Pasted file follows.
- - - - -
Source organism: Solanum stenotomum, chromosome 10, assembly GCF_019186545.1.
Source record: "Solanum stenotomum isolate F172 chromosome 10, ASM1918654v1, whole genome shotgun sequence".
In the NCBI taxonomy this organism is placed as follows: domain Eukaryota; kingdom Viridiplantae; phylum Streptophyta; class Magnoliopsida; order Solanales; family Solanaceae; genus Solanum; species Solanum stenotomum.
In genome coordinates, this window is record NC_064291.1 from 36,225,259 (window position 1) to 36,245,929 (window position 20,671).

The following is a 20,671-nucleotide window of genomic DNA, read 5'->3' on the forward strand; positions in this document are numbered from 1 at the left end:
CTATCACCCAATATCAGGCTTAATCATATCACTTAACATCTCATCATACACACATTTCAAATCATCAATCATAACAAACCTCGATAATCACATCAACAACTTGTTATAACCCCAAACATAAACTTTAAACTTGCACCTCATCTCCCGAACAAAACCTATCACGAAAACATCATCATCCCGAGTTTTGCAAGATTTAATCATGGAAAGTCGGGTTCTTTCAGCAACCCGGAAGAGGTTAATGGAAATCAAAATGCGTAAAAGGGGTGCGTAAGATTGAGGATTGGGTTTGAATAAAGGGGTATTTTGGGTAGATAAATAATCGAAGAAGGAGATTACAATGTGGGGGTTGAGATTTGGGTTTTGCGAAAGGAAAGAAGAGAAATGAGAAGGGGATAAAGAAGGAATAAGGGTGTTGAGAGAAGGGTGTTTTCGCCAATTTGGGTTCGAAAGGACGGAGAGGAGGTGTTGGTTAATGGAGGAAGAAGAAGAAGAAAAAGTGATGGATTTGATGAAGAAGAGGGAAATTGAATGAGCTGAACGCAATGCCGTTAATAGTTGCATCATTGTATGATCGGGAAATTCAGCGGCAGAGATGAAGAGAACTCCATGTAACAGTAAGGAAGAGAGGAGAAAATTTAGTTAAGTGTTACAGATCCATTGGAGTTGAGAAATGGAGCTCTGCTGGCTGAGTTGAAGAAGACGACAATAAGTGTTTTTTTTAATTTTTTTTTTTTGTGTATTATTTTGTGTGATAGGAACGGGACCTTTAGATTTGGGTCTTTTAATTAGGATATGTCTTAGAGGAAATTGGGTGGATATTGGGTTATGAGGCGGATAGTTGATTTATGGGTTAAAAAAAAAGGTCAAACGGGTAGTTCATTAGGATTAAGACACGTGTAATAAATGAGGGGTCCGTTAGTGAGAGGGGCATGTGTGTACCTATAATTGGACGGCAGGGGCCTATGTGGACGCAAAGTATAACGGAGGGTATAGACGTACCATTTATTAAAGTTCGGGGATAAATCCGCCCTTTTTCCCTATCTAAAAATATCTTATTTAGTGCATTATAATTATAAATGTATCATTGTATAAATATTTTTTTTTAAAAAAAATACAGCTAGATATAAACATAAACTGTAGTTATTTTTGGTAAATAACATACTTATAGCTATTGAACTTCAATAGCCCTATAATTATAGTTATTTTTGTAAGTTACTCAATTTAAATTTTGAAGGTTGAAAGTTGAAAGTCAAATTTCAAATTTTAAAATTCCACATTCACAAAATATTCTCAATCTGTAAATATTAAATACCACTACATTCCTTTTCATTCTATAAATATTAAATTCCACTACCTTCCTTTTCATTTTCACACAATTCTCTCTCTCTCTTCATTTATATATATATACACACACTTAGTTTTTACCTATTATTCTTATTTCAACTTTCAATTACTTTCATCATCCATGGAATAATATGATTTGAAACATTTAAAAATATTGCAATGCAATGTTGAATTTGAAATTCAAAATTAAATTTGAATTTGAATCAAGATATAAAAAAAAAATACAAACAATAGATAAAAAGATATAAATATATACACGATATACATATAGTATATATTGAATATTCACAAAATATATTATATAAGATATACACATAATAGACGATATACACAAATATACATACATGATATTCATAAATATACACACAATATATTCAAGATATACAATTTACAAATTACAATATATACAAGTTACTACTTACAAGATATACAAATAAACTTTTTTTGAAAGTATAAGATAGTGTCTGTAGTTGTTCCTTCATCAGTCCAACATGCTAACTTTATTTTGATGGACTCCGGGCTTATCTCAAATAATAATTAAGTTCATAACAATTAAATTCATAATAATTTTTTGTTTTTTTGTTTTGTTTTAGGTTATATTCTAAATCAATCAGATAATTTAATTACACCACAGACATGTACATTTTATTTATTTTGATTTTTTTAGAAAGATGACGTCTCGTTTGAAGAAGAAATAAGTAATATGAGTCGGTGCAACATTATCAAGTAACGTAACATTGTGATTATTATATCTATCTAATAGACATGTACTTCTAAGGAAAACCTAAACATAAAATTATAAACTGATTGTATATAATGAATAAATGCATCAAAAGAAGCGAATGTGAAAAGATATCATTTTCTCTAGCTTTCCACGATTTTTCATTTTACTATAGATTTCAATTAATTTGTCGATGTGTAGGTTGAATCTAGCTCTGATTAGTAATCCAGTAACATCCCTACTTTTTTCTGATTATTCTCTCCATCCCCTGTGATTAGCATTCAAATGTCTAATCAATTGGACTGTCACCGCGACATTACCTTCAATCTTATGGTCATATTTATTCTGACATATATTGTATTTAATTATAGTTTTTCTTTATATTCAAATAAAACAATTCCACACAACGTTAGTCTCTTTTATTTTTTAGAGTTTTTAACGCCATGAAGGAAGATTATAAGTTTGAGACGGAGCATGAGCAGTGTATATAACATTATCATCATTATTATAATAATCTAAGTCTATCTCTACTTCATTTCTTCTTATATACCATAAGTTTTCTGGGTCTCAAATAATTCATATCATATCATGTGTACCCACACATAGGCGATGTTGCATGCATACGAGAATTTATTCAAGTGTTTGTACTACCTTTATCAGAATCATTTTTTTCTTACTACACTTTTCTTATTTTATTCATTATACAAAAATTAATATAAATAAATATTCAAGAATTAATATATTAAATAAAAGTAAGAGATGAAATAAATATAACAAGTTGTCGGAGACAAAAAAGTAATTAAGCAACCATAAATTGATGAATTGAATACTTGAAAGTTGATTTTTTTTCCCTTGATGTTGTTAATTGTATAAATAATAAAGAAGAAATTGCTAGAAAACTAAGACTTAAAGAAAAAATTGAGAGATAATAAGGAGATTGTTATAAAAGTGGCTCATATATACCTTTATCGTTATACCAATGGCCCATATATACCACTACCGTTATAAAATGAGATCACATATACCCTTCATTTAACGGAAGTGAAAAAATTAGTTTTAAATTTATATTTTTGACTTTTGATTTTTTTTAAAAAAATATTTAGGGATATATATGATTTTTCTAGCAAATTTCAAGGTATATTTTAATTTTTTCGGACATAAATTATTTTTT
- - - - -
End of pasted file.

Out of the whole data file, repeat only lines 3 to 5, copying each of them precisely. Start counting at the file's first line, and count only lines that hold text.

In the NCBI taxonomy this organism is placed as follows: domain Eukaryota; kingdom Viridiplantae; phylum Streptophyta; class Magnoliopsida; order Solanales; family Solanaceae; genus Solanum; species Solanum stenotomum.
In genome coordinates, this window is record NC_064291.1 from 36,225,259 (window position 1) to 36,245,929 (window position 20,671).

The following is a 20,671-nucleotide window of genomic DNA, read 5'->3' on the forward strand; positions in this document are numbered from 1 at the left end: